Former Phillies ace pitcher Roy Halladay killed in small plane crash

Former Philadelphia Phillies pitcher Roy Halladay watches relief pitcher Joaquin Benoit throw live batting practice during a workout Thursday, March 9, 2017, in Clearwater, Fla. Halladay was back with the Phillies as a guest instructor. (Chris O'Meara/AP Photo)

Former Philadelphia Phillies pitcher Roy Halladay watches relief pitcher Joaquin Benoit throw live batting practice during a workout Thursday, March 9, 2017, in Clearwater, Fla. Halladay was back with the Phillies as a guest instructor. (Chris O'Meara/AP Photo)

Authorities have confirmed that former Phillies ace pitcher Roy Halladay died in a small plane crash in the Gulf of Mexico off the coast of Florida Tuesday.

Halladay’s ICON A5 amphibious aircraft went down about noon near Holiday, Florida, said Pasco County Sheriff Chris Nocco.

The sheriff’s office marine unit responded to the downed plane and found Halladay’s body. No survivors were found.

Authorities couldn’t confirm if there were others on the plane or say where it was headed.

Halladay retired in 2013 after 12 seasons with the Toronto Blue Jays followed by four seasons with the Philadelphia Phillies.

Former teammate Cole Hamels says he and others who played with Halladay are taking his death hard. Hamels says Halladay was a man of few words.

“His work ethic was second to none,” Hamels said. “You couldn’t beat him to the ballpark.”

Halladay was among the greatest pitchers of his era. The towering right-hander spent the final four years of his career with the Phillies. And a memorable four years they were.

Halladay won the Cy Young award as the best pitcher in the National League, threw a perfect game, and, in 2010, became just the second pitcher ever to throw a no-hitter in the playoffs.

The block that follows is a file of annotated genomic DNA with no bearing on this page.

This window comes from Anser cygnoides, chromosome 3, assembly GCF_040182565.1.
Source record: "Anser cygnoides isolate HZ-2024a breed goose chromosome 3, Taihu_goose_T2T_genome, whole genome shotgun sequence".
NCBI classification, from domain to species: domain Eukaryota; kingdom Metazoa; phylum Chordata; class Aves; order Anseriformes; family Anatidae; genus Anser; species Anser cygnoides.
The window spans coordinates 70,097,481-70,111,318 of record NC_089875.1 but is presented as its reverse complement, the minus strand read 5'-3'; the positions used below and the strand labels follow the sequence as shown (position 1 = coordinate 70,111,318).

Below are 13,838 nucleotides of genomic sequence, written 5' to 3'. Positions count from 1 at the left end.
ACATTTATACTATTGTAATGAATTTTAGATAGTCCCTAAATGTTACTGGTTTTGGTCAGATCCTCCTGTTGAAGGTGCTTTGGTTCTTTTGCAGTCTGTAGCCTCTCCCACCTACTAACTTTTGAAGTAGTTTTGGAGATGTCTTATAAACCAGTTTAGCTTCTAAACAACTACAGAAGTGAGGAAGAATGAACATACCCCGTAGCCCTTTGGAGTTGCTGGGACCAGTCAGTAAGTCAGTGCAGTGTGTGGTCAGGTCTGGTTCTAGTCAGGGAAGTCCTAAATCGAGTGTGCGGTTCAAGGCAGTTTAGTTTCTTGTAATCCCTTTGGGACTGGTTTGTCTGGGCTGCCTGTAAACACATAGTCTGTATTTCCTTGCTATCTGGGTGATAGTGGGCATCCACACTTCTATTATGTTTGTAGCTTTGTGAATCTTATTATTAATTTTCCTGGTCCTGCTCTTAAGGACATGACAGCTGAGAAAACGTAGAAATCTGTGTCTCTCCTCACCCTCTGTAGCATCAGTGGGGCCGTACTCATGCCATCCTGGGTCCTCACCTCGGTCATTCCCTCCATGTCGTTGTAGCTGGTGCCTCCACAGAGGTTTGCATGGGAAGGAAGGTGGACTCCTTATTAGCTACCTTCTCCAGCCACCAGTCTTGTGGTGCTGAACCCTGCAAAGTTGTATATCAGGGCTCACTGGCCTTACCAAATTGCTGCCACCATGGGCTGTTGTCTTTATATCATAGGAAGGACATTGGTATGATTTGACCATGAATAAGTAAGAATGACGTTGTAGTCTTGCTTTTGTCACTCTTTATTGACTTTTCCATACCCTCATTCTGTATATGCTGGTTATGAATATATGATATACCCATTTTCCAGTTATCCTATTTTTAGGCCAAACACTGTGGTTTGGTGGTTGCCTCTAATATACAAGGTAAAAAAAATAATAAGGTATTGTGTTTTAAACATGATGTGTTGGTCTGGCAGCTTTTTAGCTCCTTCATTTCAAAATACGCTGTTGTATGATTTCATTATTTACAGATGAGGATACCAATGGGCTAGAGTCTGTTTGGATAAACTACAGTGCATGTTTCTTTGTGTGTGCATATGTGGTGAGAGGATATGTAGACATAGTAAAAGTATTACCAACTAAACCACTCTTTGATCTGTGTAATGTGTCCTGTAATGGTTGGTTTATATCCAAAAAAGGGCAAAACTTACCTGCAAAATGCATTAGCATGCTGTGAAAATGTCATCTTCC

Despite the accolades,Phillies Chairman David Montgomery says Halladay was very humble. He says when Halladay talked to reporters after the 2010 no-hitter, “he stressed one thing: It was all about team for him. It was a personal accomplishment, but in his mind, it was all about team.”

Montgomery says he tried to see if Halladay would consider returning to the team as a coach or part of the front office.

“He certainly would have given baseball more in the future, because of his love for the game, but his commitment to his family kept him where he was,” Montgomery said. “The last few years we had a number of conversations about his potential future in the game, and he just would say, ‘I want it, but it’s on hold. It’s on hold because of my family.'”

A beloved figure in Philadelphia, he also personified perseverance. Early-career struggles nearly knocked him out of professional baseball, but he eventually reinvented his pitching style and made eight All-Star games.

This is a breaking news story. Please check back with us for updates.

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